A gambling addict who researched the internet to learn how to commit murder has been jailed for life for bludgeoning two women to death at a Midland massage parlour.
Garry Harding battered Samantha Tapper and Annie Eels to death in a ferocious hammer attack in Shrewsbury, Shropshire, on July 1 last year before stealing £330 from the premises.
Harding, 23, from Welshpool, had initially denied two charges of murder but changed his pleas to guilty following the beginning of a trial at Birmingham Crown Court.
Sentencing him yesterday, Mr Justice King ruled Harding must serve at least 25 years in prison before being considered for parole. The judge said 55-year-old Annie Eels, who worked on reception, had received about 16 heavy blows to her face and head, while 23-year-old mother-of-one Samantha Tapper, from Wolverhampton, who was providing sexual services at Rachael's Health Studio, was struck at least 14 times.
The judge also said the motivation for the attack was purely for gain and had involved a "significant degree of premeditation and planning" and that Harding had worn a black coat and gloves in order to provide himself "forensic protection" while committing the murders.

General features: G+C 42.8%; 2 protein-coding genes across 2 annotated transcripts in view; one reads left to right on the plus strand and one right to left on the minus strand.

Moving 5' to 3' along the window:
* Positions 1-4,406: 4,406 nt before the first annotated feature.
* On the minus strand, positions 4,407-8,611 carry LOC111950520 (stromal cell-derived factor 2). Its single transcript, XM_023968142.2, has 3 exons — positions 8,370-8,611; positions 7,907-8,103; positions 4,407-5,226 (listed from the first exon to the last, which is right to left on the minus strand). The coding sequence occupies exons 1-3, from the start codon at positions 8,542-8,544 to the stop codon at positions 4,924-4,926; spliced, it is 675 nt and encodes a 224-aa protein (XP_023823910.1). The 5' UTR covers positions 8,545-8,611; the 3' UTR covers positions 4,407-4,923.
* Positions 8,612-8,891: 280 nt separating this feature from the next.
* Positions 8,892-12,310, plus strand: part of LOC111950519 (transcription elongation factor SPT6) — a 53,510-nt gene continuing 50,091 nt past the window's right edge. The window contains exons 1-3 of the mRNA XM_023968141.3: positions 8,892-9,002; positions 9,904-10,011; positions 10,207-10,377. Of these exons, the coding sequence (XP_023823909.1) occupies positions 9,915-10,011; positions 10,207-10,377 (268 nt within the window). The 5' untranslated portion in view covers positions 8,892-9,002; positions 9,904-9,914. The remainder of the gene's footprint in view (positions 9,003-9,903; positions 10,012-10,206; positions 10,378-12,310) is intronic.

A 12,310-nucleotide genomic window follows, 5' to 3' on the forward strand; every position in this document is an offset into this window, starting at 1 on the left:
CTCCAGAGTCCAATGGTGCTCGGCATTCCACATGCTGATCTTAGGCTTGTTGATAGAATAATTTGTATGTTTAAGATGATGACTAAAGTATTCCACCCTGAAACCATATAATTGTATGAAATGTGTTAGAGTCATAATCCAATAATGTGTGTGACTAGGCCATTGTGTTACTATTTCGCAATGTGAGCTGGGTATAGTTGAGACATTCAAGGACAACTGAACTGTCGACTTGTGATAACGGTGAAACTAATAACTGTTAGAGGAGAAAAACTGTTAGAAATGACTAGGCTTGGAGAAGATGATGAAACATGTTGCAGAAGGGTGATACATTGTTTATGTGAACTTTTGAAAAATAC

Stephen Linehan QC, prosecuting, said Harding, who lived with his mother and brother and was unemployed, had got into debt with a bank and credit card companies through gambling.
Two months before the killings he had researched the internet looking for information about murder and robbery using search terms such as 'Murder Top Ten' and 'How to Kill Someone.'
Mr Linehan said on July 1 last year Harding, who had previously had sex at Rachael's, travelled from his home to Shrewsbury carrying a holdall with a hammer concealed inside it.
After waiting and ringing the massage parlour to make sure there were no other clients, he went to the premises posing as a customer and then carried out the ferocious attack, repeatedly crashing the hammer onto the victims' heads.
The women, whose bodies were not discovered until the early hours of the next morning, suffered massive head and brain injuries. Harding stole the day's takings of £330 after the killings.
The court heard Harding later confessed to his brother about the killing saying he had hoped to get "a couple of grand" from the robbery.